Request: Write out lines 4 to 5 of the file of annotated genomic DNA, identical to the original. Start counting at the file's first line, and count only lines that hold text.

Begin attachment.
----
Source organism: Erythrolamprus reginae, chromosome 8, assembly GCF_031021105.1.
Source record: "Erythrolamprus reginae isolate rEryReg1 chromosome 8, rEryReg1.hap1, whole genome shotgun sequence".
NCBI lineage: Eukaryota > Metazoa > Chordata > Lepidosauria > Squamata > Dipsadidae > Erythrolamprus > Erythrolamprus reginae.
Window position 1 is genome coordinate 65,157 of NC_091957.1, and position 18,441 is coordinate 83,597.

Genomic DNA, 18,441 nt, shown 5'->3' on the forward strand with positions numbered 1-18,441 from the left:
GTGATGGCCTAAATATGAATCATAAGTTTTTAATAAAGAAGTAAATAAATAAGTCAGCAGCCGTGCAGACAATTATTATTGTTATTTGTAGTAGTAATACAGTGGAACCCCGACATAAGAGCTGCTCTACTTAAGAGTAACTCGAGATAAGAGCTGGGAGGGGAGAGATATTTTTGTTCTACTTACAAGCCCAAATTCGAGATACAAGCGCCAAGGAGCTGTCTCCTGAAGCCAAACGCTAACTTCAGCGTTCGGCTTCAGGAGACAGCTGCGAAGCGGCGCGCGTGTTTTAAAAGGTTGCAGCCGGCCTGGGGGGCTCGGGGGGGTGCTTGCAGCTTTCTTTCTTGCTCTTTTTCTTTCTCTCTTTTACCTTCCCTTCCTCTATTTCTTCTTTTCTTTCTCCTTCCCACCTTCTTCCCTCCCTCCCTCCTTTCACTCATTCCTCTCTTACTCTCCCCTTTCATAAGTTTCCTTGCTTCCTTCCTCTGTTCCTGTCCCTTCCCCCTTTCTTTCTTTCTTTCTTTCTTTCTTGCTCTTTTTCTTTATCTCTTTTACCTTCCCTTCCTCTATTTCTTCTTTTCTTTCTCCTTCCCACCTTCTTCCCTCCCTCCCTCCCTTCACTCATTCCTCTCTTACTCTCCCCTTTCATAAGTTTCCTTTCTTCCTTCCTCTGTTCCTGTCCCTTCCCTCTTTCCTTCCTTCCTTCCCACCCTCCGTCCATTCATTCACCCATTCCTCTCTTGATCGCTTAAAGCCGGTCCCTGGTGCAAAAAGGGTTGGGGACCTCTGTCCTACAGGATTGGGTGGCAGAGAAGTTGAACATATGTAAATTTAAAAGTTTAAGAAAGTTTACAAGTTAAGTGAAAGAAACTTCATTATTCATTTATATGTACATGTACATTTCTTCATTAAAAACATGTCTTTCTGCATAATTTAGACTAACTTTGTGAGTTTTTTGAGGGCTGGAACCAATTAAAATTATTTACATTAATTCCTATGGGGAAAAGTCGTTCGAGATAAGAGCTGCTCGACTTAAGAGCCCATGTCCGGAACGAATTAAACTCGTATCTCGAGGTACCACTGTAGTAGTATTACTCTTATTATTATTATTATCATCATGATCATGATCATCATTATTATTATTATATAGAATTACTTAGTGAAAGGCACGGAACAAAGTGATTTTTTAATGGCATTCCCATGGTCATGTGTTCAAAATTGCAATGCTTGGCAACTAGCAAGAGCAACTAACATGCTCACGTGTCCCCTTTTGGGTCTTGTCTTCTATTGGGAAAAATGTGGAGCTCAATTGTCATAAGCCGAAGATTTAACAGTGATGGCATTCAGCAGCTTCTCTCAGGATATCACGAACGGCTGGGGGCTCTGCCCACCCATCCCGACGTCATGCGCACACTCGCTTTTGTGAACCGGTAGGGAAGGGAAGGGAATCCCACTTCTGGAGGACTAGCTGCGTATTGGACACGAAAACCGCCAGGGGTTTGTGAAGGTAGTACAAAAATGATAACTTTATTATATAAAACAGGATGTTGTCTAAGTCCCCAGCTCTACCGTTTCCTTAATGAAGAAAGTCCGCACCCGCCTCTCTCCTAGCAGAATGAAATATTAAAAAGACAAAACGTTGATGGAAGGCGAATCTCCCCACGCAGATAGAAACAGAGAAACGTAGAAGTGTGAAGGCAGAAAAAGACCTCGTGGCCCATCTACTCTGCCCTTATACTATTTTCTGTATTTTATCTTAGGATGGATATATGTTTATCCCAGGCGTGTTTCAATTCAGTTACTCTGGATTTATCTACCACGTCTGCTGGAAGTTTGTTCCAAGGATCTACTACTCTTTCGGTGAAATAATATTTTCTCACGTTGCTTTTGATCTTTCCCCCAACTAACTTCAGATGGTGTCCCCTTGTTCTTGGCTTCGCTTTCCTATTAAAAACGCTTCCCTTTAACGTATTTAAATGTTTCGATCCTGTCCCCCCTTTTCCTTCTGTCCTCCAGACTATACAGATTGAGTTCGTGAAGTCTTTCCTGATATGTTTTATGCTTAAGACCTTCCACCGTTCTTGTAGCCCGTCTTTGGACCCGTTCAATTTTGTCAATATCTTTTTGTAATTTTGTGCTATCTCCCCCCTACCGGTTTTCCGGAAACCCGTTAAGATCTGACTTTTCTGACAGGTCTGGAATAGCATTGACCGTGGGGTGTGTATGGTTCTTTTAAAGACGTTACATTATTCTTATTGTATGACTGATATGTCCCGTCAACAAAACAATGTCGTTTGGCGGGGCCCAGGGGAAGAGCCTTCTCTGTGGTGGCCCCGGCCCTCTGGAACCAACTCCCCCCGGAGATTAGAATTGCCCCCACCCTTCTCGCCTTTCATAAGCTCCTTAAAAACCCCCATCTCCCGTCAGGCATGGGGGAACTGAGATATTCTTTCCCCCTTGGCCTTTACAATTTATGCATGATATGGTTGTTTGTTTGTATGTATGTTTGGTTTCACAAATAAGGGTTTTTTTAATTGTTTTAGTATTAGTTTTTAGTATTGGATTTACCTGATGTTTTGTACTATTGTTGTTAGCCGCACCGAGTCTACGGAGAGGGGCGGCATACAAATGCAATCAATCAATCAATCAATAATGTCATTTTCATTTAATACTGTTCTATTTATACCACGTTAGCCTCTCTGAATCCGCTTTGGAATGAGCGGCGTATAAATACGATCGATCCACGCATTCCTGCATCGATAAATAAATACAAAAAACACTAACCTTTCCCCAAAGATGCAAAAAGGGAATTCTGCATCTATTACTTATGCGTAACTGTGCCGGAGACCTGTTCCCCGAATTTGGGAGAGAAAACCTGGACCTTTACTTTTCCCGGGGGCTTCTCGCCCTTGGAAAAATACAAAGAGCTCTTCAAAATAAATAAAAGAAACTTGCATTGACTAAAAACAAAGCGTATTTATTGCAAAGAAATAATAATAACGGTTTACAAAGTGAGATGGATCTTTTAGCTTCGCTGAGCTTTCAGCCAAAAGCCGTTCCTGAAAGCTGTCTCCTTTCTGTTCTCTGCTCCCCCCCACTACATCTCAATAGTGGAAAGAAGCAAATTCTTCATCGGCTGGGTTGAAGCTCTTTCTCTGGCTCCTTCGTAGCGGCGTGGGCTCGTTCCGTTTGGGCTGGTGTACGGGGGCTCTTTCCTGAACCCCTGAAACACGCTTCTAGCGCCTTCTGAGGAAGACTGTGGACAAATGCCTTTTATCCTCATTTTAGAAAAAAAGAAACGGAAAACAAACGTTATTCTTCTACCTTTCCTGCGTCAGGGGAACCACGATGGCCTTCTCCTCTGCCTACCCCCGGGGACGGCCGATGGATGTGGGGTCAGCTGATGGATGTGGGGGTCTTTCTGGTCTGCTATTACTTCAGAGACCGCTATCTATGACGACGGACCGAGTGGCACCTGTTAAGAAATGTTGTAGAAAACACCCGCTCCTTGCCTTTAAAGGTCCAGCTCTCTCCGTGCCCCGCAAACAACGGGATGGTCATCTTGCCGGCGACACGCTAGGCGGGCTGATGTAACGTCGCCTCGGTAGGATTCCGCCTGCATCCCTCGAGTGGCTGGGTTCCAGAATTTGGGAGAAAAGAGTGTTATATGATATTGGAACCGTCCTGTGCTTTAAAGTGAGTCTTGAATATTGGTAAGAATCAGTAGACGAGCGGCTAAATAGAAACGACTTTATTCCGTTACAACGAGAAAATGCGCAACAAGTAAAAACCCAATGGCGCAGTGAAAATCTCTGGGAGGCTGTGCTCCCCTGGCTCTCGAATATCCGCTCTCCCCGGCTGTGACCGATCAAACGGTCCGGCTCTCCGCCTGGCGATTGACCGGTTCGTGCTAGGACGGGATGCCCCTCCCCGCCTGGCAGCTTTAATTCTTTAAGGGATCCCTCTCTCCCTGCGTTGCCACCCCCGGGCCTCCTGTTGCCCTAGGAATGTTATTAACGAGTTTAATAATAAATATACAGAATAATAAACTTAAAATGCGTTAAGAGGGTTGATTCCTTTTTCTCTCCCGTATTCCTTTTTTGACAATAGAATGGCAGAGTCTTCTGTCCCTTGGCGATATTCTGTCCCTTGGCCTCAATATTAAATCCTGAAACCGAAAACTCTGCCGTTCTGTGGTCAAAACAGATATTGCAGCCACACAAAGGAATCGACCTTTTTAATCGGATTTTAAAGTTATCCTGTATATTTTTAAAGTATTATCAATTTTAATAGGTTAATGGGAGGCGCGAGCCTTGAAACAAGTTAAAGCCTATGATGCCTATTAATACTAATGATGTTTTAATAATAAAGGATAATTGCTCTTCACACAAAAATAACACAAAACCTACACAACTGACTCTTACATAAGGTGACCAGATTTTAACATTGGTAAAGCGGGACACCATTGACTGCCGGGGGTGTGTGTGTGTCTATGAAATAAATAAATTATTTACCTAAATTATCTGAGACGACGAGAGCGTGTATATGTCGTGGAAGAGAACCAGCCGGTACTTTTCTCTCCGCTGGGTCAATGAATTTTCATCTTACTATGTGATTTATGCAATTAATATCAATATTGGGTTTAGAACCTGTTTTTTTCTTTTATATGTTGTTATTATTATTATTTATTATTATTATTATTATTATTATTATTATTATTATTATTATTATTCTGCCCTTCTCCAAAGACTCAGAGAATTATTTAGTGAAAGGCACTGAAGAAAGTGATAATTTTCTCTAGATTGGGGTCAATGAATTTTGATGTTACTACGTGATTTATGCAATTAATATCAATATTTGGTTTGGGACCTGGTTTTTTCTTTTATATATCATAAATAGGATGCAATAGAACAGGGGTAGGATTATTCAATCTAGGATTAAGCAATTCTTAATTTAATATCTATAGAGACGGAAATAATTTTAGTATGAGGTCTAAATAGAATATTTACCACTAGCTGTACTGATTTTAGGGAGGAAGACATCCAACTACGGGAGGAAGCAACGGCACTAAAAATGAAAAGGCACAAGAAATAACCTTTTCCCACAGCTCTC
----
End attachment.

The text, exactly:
Window position 1 is genome coordinate 65,157 of NC_091957.1, and position 18,441 is coordinate 83,597.

Genomic DNA, 18,441 nt, shown 5'->3' on the forward strand with positions numbered 1-18,441 from the left: